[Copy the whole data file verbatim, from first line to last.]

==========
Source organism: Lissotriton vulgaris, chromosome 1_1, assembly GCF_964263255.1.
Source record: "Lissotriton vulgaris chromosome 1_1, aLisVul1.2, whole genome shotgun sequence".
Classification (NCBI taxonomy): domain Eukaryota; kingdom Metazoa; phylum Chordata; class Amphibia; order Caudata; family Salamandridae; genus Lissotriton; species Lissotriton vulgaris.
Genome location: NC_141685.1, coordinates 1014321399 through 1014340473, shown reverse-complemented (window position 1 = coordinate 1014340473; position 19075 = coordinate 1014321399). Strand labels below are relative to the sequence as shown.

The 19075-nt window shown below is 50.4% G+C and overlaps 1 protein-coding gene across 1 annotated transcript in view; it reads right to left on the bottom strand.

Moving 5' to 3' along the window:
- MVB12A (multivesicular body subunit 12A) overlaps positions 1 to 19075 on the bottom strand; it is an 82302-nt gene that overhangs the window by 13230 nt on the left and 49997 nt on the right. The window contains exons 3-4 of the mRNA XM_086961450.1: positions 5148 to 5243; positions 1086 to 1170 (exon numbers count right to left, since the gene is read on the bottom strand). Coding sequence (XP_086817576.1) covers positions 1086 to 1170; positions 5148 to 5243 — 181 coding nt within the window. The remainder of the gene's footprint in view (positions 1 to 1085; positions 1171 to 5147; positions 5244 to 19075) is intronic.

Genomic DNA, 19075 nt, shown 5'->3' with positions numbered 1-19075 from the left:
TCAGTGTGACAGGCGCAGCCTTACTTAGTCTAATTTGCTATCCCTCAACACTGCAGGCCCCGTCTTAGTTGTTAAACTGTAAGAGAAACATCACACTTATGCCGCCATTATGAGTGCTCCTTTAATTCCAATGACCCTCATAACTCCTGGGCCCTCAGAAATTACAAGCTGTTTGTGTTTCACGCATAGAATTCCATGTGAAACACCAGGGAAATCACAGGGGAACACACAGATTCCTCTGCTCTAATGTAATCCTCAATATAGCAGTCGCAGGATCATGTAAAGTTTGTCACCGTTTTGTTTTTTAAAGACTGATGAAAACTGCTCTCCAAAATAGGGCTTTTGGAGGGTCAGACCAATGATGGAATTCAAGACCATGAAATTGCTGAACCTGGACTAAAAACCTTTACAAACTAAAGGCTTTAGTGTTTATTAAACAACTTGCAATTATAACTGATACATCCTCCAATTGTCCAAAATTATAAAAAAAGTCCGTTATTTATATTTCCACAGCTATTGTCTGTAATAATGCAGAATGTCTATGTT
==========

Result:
Source organism: Lissotriton vulgaris, chromosome 1_1, assembly GCF_964263255.1.
Source record: "Lissotriton vulgaris chromosome 1_1, aLisVul1.2, whole genome shotgun sequence".
Classification (NCBI taxonomy): domain Eukaryota; kingdom Metazoa; phylum Chordata; class Amphibia; order Caudata; family Salamandridae; genus Lissotriton; species Lissotriton vulgaris.
Genome location: NC_141685.1, coordinates 1014321399 through 1014340473, shown reverse-complemented (window position 1 = coordinate 1014340473; position 19075 = coordinate 1014321399). Strand labels below are relative to the sequence as shown.

The 19075-nt window shown below is 50.4% G+C and overlaps 1 protein-coding gene across 1 annotated transcript in view; it reads right to left on the bottom strand.

Moving 5' to 3' along the window:
- MVB12A (multivesicular body subunit 12A) overlaps positions 1 to 19075 on the bottom strand; it is an 82302-nt gene that overhangs the window by 13230 nt on the left and 49997 nt on the right. The window contains exons 3-4 of the mRNA XM_086961450.1: positions 5148 to 5243; positions 1086 to 1170 (exon numbers count right to left, since the gene is read on the bottom strand). Coding sequence (XP_086817576.1) covers positions 1086 to 1170; positions 5148 to 5243 — 181 coding nt within the window. The remainder of the gene's footprint in view (positions 1 to 1085; positions 1171 to 5147; positions 5244 to 19075) is intronic.

Genomic DNA, 19075 nt, shown 5'->3' with positions numbered 1-19075 from the left:
TCAGTGTGACAGGCGCAGCCTTACTTAGTCTAATTTGCTATCCCTCAACACTGCAGGCCCCGTCTTAGTTGTTAAACTGTAAGAGAAACATCACACTTATGCCGCCATTATGAGTGCTCCTTTAATTCCAATGACCCTCATAACTCCTGGGCCCTCAGAAATTACAAGCTGTTTGTGTTTCACGCATAGAATTCCATGTGAAACACCAGGGAAATCACAGGGGAACACACAGATTCCTCTGCTCTAATGTAATCCTCAATATAGCAGTCGCAGGATCATGTAAAGTTTGTCACCGTTTTGTTTTTTAAAGACTGATGAAAACTGCTCTCCAAAATAGGGCTTTTGGAGGGTCAGACCAATGATGGAATTCAAGACCATGAAATTGCTGAACCTGGACTAAAAACCTTTACAAACTAAAGGCTTTAGTGTTTATTAAACAACTTGCAATTATAACTGATACATCCTCCAATTGTCCAAAATTATAAAAAAAGTCCGTTATTTATATTTCCACAGCTATTGTCTGTAATAATGCAGAATGTCTATGTT